Anna said there was nothing wrong with forming a party but expressed concerns over funds to contest elections. “There is nothing wrong with forming a party…we need to provide an alternative to the people,” the 75-year-old said, sharing that the public’s interest has to be safeguarded. His camp was filled to capacity; around him, a sea of flags waved.
Before beginning his fast, Anna had told that while he will not join politics, he does not mind if some of his aides do.
The movement he fronts, India Against Corruption (IAC), has launched a referendum on Twitter and on its website about what sort of role it should play now. See forum
The government, which has long accused the activists of trying to dictate terms to a democratically-elected Parliament, said Team Anna has always been power-hungry and must contest elections to prove its claim of representing the will of the people.
Cabinet Minister and Congress leader Ambika Soni pointed out that joining the political process is an arduous task. “Some of us always felt they were always inching towards active politics. They’ll understand obligations and constraints,” she said.
Social activist and an Anna supporter, Medha Patkar, too warned Anna, saying “He should think at least a hundred times before joining politics.”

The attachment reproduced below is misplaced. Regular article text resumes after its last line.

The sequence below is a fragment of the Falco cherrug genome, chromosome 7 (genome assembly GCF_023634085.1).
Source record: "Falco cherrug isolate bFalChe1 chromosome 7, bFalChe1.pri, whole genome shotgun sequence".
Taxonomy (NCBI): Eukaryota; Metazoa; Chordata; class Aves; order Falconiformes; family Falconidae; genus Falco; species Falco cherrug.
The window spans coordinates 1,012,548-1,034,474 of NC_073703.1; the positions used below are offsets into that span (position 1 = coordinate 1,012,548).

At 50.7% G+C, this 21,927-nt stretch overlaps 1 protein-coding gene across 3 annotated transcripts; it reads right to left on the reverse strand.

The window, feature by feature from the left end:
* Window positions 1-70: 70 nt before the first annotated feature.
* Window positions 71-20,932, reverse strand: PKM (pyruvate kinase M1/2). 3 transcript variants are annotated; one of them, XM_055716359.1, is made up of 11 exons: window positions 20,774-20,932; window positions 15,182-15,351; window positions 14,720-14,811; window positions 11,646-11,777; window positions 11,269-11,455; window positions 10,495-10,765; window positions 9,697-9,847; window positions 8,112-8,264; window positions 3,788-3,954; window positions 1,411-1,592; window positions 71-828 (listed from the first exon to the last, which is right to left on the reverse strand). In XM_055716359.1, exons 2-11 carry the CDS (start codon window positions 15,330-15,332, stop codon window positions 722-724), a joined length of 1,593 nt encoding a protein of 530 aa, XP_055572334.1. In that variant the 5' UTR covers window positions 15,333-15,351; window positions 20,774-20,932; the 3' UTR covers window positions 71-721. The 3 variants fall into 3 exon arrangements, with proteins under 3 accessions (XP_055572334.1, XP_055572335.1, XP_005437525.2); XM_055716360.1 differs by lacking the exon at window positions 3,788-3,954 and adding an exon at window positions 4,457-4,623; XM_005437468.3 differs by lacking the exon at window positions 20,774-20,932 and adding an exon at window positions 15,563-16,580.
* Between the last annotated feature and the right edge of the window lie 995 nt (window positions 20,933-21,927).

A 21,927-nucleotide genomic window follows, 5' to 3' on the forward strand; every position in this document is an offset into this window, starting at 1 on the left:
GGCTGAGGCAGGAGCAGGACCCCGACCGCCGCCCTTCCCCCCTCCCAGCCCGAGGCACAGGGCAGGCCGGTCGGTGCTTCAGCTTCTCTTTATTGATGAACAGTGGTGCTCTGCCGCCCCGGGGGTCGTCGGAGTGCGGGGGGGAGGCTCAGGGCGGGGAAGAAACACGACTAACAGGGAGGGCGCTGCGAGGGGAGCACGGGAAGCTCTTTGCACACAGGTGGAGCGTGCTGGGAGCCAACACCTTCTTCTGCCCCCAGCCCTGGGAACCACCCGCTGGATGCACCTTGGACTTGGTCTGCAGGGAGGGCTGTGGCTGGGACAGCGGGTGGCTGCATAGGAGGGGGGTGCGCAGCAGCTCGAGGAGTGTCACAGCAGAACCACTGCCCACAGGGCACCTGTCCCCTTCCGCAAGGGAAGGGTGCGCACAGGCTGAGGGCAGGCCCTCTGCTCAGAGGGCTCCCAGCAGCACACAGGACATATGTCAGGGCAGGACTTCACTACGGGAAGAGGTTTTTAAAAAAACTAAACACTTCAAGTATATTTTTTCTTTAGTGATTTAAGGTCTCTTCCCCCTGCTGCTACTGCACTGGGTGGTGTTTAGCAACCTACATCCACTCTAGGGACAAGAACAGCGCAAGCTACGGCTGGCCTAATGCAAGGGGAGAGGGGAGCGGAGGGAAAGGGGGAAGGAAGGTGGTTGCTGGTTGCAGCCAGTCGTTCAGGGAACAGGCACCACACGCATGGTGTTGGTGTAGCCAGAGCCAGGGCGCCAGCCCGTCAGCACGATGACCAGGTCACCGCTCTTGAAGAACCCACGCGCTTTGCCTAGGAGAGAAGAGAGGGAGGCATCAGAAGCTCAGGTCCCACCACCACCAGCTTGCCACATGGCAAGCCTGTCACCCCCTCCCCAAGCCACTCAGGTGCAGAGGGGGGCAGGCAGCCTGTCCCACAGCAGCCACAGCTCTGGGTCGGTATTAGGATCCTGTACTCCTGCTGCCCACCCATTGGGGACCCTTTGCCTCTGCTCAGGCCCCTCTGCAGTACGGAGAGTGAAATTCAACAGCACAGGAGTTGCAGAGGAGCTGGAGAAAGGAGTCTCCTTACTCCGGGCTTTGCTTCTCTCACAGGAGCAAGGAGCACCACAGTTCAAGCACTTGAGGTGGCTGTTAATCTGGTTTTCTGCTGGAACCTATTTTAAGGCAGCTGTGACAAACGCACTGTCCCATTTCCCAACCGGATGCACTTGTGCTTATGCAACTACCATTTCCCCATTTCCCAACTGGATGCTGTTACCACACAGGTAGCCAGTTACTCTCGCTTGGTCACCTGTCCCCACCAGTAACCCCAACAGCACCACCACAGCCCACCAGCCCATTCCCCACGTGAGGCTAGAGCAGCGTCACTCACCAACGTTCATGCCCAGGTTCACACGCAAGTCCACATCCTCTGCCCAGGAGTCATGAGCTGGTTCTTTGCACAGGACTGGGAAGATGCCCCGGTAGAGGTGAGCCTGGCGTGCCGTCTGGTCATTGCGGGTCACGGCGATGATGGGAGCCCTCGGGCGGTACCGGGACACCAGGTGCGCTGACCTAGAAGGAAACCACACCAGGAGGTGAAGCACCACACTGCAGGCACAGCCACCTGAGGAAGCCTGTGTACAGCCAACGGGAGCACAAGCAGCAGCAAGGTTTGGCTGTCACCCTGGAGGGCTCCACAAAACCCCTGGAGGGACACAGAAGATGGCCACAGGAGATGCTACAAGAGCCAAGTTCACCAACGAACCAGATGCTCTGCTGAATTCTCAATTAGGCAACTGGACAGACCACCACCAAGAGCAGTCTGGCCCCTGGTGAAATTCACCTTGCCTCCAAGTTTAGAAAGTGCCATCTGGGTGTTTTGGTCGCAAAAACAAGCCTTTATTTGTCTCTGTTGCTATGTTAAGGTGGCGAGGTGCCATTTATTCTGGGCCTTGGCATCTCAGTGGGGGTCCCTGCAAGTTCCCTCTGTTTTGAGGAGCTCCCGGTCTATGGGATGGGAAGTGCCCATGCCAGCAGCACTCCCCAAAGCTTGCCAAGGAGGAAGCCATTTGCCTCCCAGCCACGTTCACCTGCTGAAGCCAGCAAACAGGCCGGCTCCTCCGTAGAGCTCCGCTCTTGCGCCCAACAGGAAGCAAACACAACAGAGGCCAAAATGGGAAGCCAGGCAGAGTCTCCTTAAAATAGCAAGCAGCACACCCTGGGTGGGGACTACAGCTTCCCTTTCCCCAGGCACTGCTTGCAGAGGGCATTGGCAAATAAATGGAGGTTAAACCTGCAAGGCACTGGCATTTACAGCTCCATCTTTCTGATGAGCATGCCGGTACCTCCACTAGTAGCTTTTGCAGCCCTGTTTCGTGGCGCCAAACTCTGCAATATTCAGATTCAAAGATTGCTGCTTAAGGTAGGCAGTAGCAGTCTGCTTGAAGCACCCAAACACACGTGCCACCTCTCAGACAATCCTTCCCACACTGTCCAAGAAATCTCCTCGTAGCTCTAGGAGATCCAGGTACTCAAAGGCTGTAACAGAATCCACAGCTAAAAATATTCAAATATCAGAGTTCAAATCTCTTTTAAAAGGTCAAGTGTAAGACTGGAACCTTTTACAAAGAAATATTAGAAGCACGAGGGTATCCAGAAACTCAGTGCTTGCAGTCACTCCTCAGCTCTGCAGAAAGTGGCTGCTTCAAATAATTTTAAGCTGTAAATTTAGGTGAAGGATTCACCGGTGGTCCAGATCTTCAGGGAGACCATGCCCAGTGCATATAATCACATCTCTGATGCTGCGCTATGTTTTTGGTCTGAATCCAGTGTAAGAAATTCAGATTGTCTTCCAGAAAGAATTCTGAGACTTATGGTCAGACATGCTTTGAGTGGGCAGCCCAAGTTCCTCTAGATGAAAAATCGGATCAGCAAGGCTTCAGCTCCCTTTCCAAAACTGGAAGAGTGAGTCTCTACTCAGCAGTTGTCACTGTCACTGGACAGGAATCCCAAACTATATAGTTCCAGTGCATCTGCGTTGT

Earlier on Thursday, a group of prominent citizens including Justice Santosh Hegde and former Army Chief General VK Singh wrote to Anna, urging him to end his fast and focus on giving people a political alternative. “The ongoing fast represents a voice of conscience… the political establishment has not cared to listen, leave alone to respond, to this voice,” their letter says, urging Anna and his associates to “form an alternative political force.”
Anna has been fasting since Sunday; his aides, Arvind Kejriwal, Gopal Rai and Manish Sisodia, have not eaten in nine days.
Anna’s critics say that the decision to end the hunger strike to formalise the activists’ political strategy is a much-needed exit from an unsuccessful stand-off with the government. This time around, ministers said the concerns about Team Anna’s health would prompt no appeals to end the fast or offers for talks. After nine days without any food and worrying medical reports, the activists had to end their strike without appearing to be defeated.
This protest camp and hunger strike was organised by India Against Corruption to demand the immediate introduction of a new law against graft, based on the Lokpal Bill. Through a series of fasts last year – one of which lasted 16 days – Anna has raised the awareness of the Lokpal Bill across the country. The proposed legislation is named for the national ombudsman agency that it births, with the powers to investigate and prosecute corrupt politicians and bureaucrats.
The government says it has done its job by bringing the bill to Parliament – it was passed by the Lok Sabha in December, but has been held up in the Rajya Sabha since then. Ministers say they are committed to pushing the legislation through, but timelines cannot be forced by activists using hunger strikes as blackmail.